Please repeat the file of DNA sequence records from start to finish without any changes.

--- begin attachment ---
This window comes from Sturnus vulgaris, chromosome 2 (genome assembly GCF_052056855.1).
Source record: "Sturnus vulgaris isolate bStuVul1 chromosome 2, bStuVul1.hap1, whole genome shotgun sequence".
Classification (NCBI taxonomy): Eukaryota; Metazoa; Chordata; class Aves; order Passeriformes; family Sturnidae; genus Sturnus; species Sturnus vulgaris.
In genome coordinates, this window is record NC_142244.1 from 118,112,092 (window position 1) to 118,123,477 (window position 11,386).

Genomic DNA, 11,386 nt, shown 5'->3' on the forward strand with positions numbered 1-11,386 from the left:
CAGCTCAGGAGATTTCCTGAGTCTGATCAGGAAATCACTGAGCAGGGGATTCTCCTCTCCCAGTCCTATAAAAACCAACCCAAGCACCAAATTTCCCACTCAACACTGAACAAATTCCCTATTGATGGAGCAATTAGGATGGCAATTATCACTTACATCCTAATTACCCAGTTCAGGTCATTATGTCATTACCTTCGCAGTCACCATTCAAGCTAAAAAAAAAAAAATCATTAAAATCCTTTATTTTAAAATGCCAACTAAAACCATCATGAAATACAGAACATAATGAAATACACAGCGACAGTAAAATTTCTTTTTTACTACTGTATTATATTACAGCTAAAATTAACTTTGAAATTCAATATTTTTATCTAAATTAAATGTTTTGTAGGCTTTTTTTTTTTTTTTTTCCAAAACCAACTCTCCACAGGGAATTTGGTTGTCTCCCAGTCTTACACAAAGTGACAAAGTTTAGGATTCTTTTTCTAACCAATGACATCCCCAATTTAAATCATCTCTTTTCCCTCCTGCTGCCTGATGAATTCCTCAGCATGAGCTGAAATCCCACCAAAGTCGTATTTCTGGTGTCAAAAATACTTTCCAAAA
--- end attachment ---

This window comes from Sturnus vulgaris, chromosome 2 (genome assembly GCF_052056855.1).
Source record: "Sturnus vulgaris isolate bStuVul1 chromosome 2, bStuVul1.hap1, whole genome shotgun sequence".
Classification (NCBI taxonomy): Eukaryota; Metazoa; Chordata; class Aves; order Passeriformes; family Sturnidae; genus Sturnus; species Sturnus vulgaris.
In genome coordinates, this window is record NC_142244.1 from 118,112,092 (window position 1) to 118,123,477 (window position 11,386).

Genomic DNA, 11,386 nt, shown 5'->3' on the forward strand with positions numbered 1-11,386 from the left:
CAGCTCAGGAGATTTCCTGAGTCTGATCAGGAAATCACTGAGCAGGGGATTCTCCTCTCCCAGTCCTATAAAAACCAACCCAAGCACCAAATTTCCCACTCAACACTGAACAAATTCCCTATTGATGGAGCAATTAGGATGGCAATTATCACTTACATCCTAATTACCCAGTTCAGGTCATTATGTCATTACCTTCGCAGTCACCATTCAAGCTAAAAAAAAAAAAATCATTAAAATCCTTTATTTTAAAATGCCAACTAAAACCATCATGAAATACAGAACATAATGAAATACACAGCGACAGTAAAATTTCTTTTTTACTACTGTATTATATTACAGCTAAAATTAACTTTGAAATTCAATATTTTTATCTAAATTAAATGTTTTGTAGGCTTTTTTTTTTTTTTTTTCCAAAACCAACTCTCCACAGGGAATTTGGTTGTCTCCCAGTCTTACACAAAGTGACAAAGTTTAGGATTCTTTTTCTAACCAATGACATCCCCAATTTAAATCATCTCTTTTCCCTCCTGCTGCCTGATGAATTCCTCAGCATGAGCTGAAATCCCACCAAAGTCGTATTTCTGGTGTCAAAAATACTTTCCAAAA